extra-paths   = ${buildout:directory}/myproject/apps
pth-files     = ${svncode:location}/pinax/libs/external_libs
wsgi          = true

Above, we use stock Pinax for pth-files and extra-paths paths for apps, and our own project for the path that will be found first in the list. Note that we expect our project to be checked out (e.g., by svn:external) directly under this directory in to 'myproject'.

Example with a Django version from a repository

If you want to use a specific Django version from a source repository you could use mr.developer: Here is an example for using the Django development version:

parts = django
extensions = mr.developer
auto-checkout = *

django = git

recipe = djangorecipe
settings = settings
project = project

Example configuration for mod_wsgi

If you want to deploy a project using mod_wsgi you could use this example as a starting point:

<Directory /path/to/buildout>
       Order deny,allow
       Allow from all
       ServerName      my.rocking.server
       CustomLog       /var/log/apache2/my.rocking.server/access.log combined
       ErrorLog        /var/log/apache2/my.rocking.server/error.log
       WSGIScriptAlias / /path/to/buildout/bin/django.wsgi

Generating a control script for PyDev

Running Django with auto-reload in PyDev requires adding a small snippet of code:

import pydevd
pydevd.patch_django_autoreload(patch_remote_debugger=False, patch_show_console=True)

just before the if __name__ == "__main__": in the module (or in this case the control script that is generated). This example buildout generates two control scripts: one for command-line usage and one for PyDev, with the required snippet, using the recipe's initialization option:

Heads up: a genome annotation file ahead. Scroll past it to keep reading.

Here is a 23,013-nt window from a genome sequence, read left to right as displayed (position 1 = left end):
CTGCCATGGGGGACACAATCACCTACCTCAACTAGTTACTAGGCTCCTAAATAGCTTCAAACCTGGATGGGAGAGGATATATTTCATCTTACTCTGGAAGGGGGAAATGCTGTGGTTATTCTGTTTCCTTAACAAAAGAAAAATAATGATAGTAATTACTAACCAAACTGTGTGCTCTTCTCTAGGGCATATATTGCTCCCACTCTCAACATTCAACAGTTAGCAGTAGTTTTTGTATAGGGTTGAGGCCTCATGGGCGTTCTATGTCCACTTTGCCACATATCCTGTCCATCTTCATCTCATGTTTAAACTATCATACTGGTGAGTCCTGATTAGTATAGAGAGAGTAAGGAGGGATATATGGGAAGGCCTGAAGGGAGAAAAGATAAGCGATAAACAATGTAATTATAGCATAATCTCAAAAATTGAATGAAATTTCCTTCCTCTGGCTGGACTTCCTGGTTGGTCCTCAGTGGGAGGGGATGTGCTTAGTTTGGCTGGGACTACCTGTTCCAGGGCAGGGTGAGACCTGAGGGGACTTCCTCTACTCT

parts = django pydev
eggs =

recipe = djangorecipe
eggs = ${buildout:eggs}
project = dummyshop

<= django
initialization =
  import pydevd
  pydevd.patch_django_autoreload(patch_remote_debugger=False, patch_show_console=True)

Several wsgi scripts for one Apache virtual host instance

There is a problem when several wsgi scripts are combined in a single virtual host instance of Apache. This is due to the fact that Django uses the environment variable DJANGO_SETTINGS_MODULE. This variable gets set once when the first wsgi script loads. The rest of the wsgi scripts will fail, because they need a different settings modules. However the environment variable DJANGO_SETTINGS_MODULE is only set once. The new initialization option that has been added to djangorecipe can be used to remedy this problem as shown below:

settings = acceptance
initialization =
    import os
    os.environ['DJANGO_SETTINGS_MODULE'] = '${django:project}.${django:settings}'

Example usage of django-configurations

django-configurations ( is an application that helps you organize your Django settings into classes. Using it requires modifying the file. This is done easily using the recipe's initialization option:

parts = django
eggs =

recipe = djangorecipe
eggs = ${buildout:eggs}
project = myproject
initialization =
    # Patch the manage file for django-configurations
    import os
    os.environ.setdefault('DJANGO_SETTINGS_MODULE', 'myproject.settings')
    os.environ.setdefault('DJANGO_CONFIGURATION', 'Development')
    from import execute_from_command_line
    import django = execute_from_command_line